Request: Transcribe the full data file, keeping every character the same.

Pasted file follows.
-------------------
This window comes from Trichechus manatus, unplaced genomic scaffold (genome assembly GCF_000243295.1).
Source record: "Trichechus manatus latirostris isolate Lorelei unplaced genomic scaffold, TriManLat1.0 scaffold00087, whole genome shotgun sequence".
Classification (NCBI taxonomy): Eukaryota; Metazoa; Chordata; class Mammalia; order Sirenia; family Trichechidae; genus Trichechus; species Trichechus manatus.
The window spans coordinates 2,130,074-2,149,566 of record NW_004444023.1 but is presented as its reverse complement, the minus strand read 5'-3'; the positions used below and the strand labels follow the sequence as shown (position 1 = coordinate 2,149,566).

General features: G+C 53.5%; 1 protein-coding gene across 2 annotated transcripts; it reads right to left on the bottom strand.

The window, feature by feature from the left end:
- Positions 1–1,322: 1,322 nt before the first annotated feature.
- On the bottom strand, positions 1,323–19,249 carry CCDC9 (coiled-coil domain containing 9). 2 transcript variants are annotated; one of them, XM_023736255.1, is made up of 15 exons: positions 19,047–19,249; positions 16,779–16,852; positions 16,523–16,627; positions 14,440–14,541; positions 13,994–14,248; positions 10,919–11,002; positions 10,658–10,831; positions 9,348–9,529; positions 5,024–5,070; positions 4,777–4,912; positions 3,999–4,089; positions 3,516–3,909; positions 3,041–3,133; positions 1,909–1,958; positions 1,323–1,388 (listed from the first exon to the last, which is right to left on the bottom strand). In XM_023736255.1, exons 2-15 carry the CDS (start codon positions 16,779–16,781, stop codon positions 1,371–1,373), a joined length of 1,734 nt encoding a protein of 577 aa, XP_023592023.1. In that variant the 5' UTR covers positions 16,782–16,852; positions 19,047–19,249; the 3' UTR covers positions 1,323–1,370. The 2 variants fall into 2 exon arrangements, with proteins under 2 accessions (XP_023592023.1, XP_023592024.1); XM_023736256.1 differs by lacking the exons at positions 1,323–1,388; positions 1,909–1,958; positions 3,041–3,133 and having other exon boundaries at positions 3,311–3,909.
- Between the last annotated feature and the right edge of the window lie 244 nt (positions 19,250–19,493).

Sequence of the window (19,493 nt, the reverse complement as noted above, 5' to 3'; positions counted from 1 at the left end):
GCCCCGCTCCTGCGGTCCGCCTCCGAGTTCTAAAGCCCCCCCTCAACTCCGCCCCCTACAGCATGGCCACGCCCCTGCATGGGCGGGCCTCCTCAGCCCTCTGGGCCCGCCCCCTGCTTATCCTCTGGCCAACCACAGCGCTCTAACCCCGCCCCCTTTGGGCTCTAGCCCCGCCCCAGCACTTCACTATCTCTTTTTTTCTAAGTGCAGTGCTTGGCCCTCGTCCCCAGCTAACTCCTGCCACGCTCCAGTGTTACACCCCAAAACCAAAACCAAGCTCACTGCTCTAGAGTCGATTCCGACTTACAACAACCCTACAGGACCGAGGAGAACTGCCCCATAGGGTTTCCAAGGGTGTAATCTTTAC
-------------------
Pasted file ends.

This window comes from Trichechus manatus, unplaced genomic scaffold (genome assembly GCF_000243295.1).
Source record: "Trichechus manatus latirostris isolate Lorelei unplaced genomic scaffold, TriManLat1.0 scaffold00087, whole genome shotgun sequence".
Classification (NCBI taxonomy): Eukaryota; Metazoa; Chordata; class Mammalia; order Sirenia; family Trichechidae; genus Trichechus; species Trichechus manatus.
The window spans coordinates 2,130,074-2,149,566 of record NW_004444023.1 but is presented as its reverse complement, the minus strand read 5'-3'; the positions used below and the strand labels follow the sequence as shown (position 1 = coordinate 2,149,566).

General features: G+C 53.5%; 1 protein-coding gene across 2 annotated transcripts; it reads right to left on the bottom strand.

The window, feature by feature from the left end:
- Positions 1–1,322: 1,322 nt before the first annotated feature.
- On the bottom strand, positions 1,323–19,249 carry CCDC9 (coiled-coil domain containing 9). 2 transcript variants are annotated; one of them, XM_023736255.1, is made up of 15 exons: positions 19,047–19,249; positions 16,779–16,852; positions 16,523–16,627; positions 14,440–14,541; positions 13,994–14,248; positions 10,919–11,002; positions 10,658–10,831; positions 9,348–9,529; positions 5,024–5,070; positions 4,777–4,912; positions 3,999–4,089; positions 3,516–3,909; positions 3,041–3,133; positions 1,909–1,958; positions 1,323–1,388 (listed from the first exon to the last, which is right to left on the bottom strand). In XM_023736255.1, exons 2-15 carry the CDS (start codon positions 16,779–16,781, stop codon positions 1,371–1,373), a joined length of 1,734 nt encoding a protein of 577 aa, XP_023592023.1. In that variant the 5' UTR covers positions 16,782–16,852; positions 19,047–19,249; the 3' UTR covers positions 1,323–1,370. The 2 variants fall into 2 exon arrangements, with proteins under 2 accessions (XP_023592023.1, XP_023592024.1); XM_023736256.1 differs by lacking the exons at positions 1,323–1,388; positions 1,909–1,958; positions 3,041–3,133 and having other exon boundaries at positions 3,311–3,909.
- Between the last annotated feature and the right edge of the window lie 244 nt (positions 19,250–19,493).

Sequence of the window (19,493 nt, the reverse complement as noted above, 5' to 3'; positions counted from 1 at the left end):
GCCCCGCTCCTGCGGTCCGCCTCCGAGTTCTAAAGCCCCCCCTCAACTCCGCCCCCTACAGCATGGCCACGCCCCTGCATGGGCGGGCCTCCTCAGCCCTCTGGGCCCGCCCCCTGCTTATCCTCTGGCCAACCACAGCGCTCTAACCCCGCCCCCTTTGGGCTCTAGCCCCGCCCCAGCACTTCACTATCTCTTTTTTTCTAAGTGCAGTGCTTGGCCCTCGTCCCCAGCTAACTCCTGCCACGCTCCAGTGTTACACCCCAAAACCAAAACCAAGCTCACTGCTCTAGAGTCGATTCCGACTTACAACAACCCTACAGGACCGAGGAGAACTGCCCCATAGGGTTTCCAAGGGTGTAATCTTTAC